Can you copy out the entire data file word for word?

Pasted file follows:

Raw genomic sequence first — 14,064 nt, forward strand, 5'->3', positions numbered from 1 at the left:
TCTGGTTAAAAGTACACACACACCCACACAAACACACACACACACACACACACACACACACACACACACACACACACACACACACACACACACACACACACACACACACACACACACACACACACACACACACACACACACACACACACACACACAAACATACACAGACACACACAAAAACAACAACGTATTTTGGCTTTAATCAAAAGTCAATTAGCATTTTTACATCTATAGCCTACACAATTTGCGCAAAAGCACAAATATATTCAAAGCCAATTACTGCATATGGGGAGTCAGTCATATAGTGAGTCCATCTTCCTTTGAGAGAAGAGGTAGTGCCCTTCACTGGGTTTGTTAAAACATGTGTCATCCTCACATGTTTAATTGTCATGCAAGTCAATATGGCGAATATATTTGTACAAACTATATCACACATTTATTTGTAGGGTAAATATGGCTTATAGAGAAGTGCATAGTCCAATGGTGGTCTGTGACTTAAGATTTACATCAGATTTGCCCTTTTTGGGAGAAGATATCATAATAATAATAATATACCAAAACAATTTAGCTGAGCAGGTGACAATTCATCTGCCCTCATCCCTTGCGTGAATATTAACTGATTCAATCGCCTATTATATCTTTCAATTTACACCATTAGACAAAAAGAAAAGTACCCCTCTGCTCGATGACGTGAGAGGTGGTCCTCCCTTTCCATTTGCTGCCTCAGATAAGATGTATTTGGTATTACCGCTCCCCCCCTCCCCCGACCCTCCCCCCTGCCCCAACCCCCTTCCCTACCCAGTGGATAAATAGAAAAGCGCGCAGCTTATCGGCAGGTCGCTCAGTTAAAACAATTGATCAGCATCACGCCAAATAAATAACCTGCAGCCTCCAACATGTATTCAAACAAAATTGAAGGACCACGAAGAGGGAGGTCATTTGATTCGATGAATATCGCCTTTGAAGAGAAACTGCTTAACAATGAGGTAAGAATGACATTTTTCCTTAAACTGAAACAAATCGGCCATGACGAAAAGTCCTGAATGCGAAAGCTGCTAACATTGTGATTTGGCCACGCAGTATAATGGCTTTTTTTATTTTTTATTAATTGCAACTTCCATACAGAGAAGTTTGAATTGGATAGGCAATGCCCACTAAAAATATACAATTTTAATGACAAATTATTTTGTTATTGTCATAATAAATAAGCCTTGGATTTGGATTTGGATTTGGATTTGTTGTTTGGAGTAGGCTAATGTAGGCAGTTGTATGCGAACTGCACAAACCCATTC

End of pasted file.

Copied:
Raw genomic sequence first — 14,064 nt, forward strand, 5'->3', positions numbered from 1 at the left:
TCTGGTTAAAAGTACACACACACCCACACAAACACACACACACACACACACACACACACACACACACACACACACACACACACACACACACACACACACACACACACACACACACACACACACACACACACACACACACACACACACACACACACAAACATACACAGACACACACAAAAACAACAACGTATTTTGGCTTTAATCAAAAGTCAATTAGCATTTTTACATCTATAGCCTACACAATTTGCGCAAAAGCACAAATATATTCAAAGCCAATTACTGCATATGGGGAGTCAGTCATATAGTGAGTCCATCTTCCTTTGAGAGAAGAGGTAGTGCCCTTCACTGGGTTTGTTAAAACATGTGTCATCCTCACATGTTTAATTGTCATGCAAGTCAATATGGCGAATATATTTGTACAAACTATATCACACATTTATTTGTAGGGTAAATATGGCTTATAGAGAAGTGCATAGTCCAATGGTGGTCTGTGACTTAAGATTTACATCAGATTTGCCCTTTTTGGGAGAAGATATCATAATAATAATAATATACCAAAACAATTTAGCTGAGCAGGTGACAATTCATCTGCCCTCATCCCTTGCGTGAATATTAACTGATTCAATCGCCTATTATATCTTTCAATTTACACCATTAGACAAAAAGAAAAGTACCCCTCTGCTCGATGACGTGAGAGGTGGTCCTCCCTTTCCATTTGCTGCCTCAGATAAGATGTATTTGGTATTACCGCTCCCCCCCTCCCCCGACCCTCCCCCCTGCCCCAACCCCCTTCCCTACCCAGTGGATAAATAGAAAAGCGCGCAGCTTATCGGCAGGTCGCTCAGTTAAAACAATTGATCAGCATCACGCCAAATAAATAACCTGCAGCCTCCAACATGTATTCAAACAAAATTGAAGGACCACGAAGAGGGAGGTCATTTGATTCGATGAATATCGCCTTTGAAGAGAAACTGCTTAACAATGAGGTAAGAATGACATTTTTCCTTAAACTGAAACAAATCGGCCATGACGAAAAGTCCTGAATGCGAAAGCTGCTAACATTGTGATTTGGCCACGCAGTATAATGGCTTTTTTTATTTTTTATTAATTGCAACTTCCATACAGAGAAGTTTGAATTGGATAGGCAATGCCCACTAAAAATATACAATTTTAATGACAAATTATTTTGTTATTGTCATAATAAATAAGCCTTGGATTTGGATTTGGATTTGGATTTGTTGTTTGGAGTAGGCTAATGTAGGCAGTTGTATGCGAACTGCACAAACCCATTC